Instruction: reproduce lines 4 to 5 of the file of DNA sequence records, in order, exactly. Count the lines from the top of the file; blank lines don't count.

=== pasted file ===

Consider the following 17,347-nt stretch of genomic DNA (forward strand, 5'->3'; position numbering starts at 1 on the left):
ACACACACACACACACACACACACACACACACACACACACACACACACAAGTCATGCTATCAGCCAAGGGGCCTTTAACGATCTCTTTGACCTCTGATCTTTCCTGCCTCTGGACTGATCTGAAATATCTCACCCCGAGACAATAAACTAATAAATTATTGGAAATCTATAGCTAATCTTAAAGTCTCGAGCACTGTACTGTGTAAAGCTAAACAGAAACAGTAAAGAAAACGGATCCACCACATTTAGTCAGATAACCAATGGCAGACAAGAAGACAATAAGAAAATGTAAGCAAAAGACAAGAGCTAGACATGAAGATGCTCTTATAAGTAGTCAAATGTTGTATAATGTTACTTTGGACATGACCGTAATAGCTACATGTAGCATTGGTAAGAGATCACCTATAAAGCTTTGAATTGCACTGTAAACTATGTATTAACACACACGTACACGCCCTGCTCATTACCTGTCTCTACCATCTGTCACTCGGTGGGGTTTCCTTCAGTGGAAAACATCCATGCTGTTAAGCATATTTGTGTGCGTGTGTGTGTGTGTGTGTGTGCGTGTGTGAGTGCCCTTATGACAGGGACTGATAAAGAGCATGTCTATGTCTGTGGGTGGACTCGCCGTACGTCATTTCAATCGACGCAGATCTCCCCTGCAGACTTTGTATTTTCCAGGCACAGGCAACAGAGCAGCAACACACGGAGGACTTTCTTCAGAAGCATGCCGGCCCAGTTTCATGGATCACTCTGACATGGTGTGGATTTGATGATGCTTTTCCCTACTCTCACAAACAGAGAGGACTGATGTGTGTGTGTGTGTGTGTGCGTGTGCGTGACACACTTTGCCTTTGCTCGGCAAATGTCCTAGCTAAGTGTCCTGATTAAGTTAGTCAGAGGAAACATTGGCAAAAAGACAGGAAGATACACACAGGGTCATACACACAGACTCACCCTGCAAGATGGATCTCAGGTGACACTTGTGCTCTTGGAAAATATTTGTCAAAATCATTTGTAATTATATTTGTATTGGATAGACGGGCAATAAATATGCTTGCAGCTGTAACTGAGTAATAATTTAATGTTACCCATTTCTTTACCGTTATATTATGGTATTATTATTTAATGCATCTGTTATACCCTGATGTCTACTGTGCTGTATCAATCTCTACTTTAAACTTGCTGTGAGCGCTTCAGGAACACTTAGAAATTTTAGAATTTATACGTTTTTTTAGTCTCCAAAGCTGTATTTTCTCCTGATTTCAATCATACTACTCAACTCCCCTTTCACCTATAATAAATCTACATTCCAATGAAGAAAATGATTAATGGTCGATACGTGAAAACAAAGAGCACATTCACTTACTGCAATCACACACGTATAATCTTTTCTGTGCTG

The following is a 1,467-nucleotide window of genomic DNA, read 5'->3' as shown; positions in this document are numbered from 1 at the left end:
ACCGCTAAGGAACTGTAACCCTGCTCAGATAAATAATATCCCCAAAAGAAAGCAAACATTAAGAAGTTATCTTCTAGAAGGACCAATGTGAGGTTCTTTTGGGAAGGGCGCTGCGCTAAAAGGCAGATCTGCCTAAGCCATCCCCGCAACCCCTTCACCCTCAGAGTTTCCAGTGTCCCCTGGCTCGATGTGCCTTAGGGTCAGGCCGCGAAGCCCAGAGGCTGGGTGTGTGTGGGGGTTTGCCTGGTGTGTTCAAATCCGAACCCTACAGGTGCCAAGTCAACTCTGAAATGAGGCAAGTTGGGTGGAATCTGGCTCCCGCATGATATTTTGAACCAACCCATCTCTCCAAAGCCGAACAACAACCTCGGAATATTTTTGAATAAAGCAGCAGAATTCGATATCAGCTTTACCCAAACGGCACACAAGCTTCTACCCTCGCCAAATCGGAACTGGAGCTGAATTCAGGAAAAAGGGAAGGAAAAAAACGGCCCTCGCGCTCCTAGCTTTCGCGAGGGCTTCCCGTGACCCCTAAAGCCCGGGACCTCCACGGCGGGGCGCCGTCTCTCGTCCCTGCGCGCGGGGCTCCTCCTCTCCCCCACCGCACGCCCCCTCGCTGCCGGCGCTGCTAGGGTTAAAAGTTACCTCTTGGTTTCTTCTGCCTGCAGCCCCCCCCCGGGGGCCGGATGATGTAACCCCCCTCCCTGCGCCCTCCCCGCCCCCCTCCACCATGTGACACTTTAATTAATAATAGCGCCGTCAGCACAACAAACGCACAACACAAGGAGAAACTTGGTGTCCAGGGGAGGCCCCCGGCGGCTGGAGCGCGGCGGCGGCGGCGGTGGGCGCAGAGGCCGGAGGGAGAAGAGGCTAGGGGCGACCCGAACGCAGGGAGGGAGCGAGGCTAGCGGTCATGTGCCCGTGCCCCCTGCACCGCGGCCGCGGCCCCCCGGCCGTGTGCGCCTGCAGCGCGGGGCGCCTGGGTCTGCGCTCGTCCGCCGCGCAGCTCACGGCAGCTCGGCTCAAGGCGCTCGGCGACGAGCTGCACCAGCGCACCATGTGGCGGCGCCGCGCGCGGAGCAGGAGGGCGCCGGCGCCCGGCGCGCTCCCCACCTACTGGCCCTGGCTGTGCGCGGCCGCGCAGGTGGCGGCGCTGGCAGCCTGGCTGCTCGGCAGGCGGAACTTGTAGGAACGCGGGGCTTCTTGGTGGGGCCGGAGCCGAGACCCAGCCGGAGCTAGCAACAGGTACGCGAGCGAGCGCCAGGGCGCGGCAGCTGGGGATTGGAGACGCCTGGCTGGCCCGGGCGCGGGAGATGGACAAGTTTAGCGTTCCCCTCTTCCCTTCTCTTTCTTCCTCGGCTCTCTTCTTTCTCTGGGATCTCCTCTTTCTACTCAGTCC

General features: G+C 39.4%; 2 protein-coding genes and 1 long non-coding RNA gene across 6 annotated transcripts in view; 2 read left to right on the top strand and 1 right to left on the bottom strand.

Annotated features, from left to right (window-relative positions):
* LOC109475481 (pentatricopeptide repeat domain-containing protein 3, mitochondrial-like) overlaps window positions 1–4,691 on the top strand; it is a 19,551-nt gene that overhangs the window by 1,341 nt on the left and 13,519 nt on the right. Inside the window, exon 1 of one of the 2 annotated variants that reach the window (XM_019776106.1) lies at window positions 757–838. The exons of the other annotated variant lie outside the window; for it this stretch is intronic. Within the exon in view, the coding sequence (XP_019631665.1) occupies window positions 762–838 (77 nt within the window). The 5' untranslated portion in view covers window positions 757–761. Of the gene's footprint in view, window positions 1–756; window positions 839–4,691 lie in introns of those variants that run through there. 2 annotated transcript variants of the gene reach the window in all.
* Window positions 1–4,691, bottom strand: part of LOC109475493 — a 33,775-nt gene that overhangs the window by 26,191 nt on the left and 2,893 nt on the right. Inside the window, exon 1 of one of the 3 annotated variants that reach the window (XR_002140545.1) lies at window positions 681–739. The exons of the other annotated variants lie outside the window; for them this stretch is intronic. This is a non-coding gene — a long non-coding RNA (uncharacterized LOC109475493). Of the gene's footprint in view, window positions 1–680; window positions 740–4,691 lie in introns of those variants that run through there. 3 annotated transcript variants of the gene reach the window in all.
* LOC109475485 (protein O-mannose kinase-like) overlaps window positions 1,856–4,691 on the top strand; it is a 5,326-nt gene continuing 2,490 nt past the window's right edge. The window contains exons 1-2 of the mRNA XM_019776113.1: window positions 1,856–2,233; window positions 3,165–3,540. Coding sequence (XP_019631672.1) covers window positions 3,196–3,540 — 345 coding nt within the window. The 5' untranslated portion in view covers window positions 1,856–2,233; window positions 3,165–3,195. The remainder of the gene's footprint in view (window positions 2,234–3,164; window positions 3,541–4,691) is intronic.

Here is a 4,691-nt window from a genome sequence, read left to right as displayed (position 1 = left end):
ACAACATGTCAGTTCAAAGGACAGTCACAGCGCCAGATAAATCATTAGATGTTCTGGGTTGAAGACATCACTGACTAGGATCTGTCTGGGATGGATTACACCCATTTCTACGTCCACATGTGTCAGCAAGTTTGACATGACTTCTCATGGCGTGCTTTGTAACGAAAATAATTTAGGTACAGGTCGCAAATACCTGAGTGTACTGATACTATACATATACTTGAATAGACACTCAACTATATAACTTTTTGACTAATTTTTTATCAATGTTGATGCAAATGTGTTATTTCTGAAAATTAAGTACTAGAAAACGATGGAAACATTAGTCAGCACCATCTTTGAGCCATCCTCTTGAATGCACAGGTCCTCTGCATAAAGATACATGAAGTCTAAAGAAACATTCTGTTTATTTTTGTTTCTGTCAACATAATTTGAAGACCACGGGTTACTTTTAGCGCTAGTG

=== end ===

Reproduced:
ACCGCTAAGGAACTGTAACCCTGCTCAGATAAATAATATCCCCAAAAGAAAGCAAACATTAAGAAGTTATCTTCTAGAAGGACCAATGTGAGGTTCTTTTGGGAAGGGCGCTGCGCTAAAAGGCAGATCTGCCTAAGCCATCCCCGCAACCCCTTCACCCTCAGAGTTTCCAGTGTCCCCTGGCTCGATGTGCCTTAGGGTCAGGCCGCGAAGCCCAGAGGCTGGGTGTGTGTGGGGGTTTGCCTGGTGTGTTCAAATCCGAACCCTACAGGTGCCAAGTCAACTCTGAAATGAGGCAAGTTGGGTGGAATCTGGCTCCCGCATGATATTTTGAACCAACCCATCTCTCCAAAGCCGAACAACAACCTCGGAATATTTTTGAATAAAGCAGCAGAATTCGATATCAGCTTTACCCAAACGGCACACAAGCTTCTACCCTCGCCAAATCGGAACTGGAGCTGAATTCAGGAAAAAGGGAAGGAAAAAAACGGCCCTCGCGCTCCTAGCTTTCGCGAGGGCTTCCCGTGACCCCTAAAGCCCGGGACCTCCACGGCGGGGCGCCGTCTCTCGTCCCTGCGCGCGGGGCTCCTCCTCTCCCCCACCGCACGCCCCCTCGCTGCCGGCGCTGCTAGGGTTAAAAGTTACCTCTTGGTTTCTTCTGCCTGCAGCCCCCCCCCGGGGGCCGGATGATGTAACCCCCCTCCCTGCGCCCTCCCCGCCCCCCTCCACCATGTGACACTTTAATTAATAATAGCGCCGTCAGCACAACAAACGCACAACACAAGGAGAAACTTGGTGTCCAGGGGAGGCCCCCGGCGGCTGGAGCGCGGCGGCGGCGGCGGTGGGCGCAGAGGCCGGAGGGAGAAGAGGCTAGGGGCGACCCGAACGCAGGGAGGGAGCGAGGCTAGCGGTCATGTGCCCGTGCCCCCTGCACCGCGGCCGCGGCCCCCCGGCCGTGTGCGCCTGCAGCGCGGGGCGCCTGGGTCTGCGCTCGTCCGCCGCGCAGCTCACGGCAGCTCGGCTCAAGGCGCTCGGCGACGAGCTGCACCAGCGCACCATGTGGCGGCGCCGCGCGCGGAGCAGGAGGGCGCCGGCGCCCGGCGCGCTCCCCACCTACTGGCCCTGGCTGTGCGCGGCCGCGCAGGTGGCGGCGCTGGCAGCCTGGCTGCTCGGCAGGCGGAACTTGTAGGAACGCGGGGCTTCTTGGTGGGGCCGGAGCCGAGACCCAGCCGGAGCTAGCAACAGGTACGCGAGCGAGCGCCAGGGCGCGGCAGCTGGGGATTGGAGACGCCTGGCTGGCCCGGGCGCGGGAGATGGACAAGTTTAGCGTTCCCCTCTTCCCTTCTCTTTCTTCCTCGGCTCTCTTCTTTCTCTGGGATCTCCTCTTTCTACTCAGTCC

General features: G+C 39.4%; 2 protein-coding genes and 1 long non-coding RNA gene across 6 annotated transcripts in view; 2 read left to right on the top strand and 1 right to left on the bottom strand.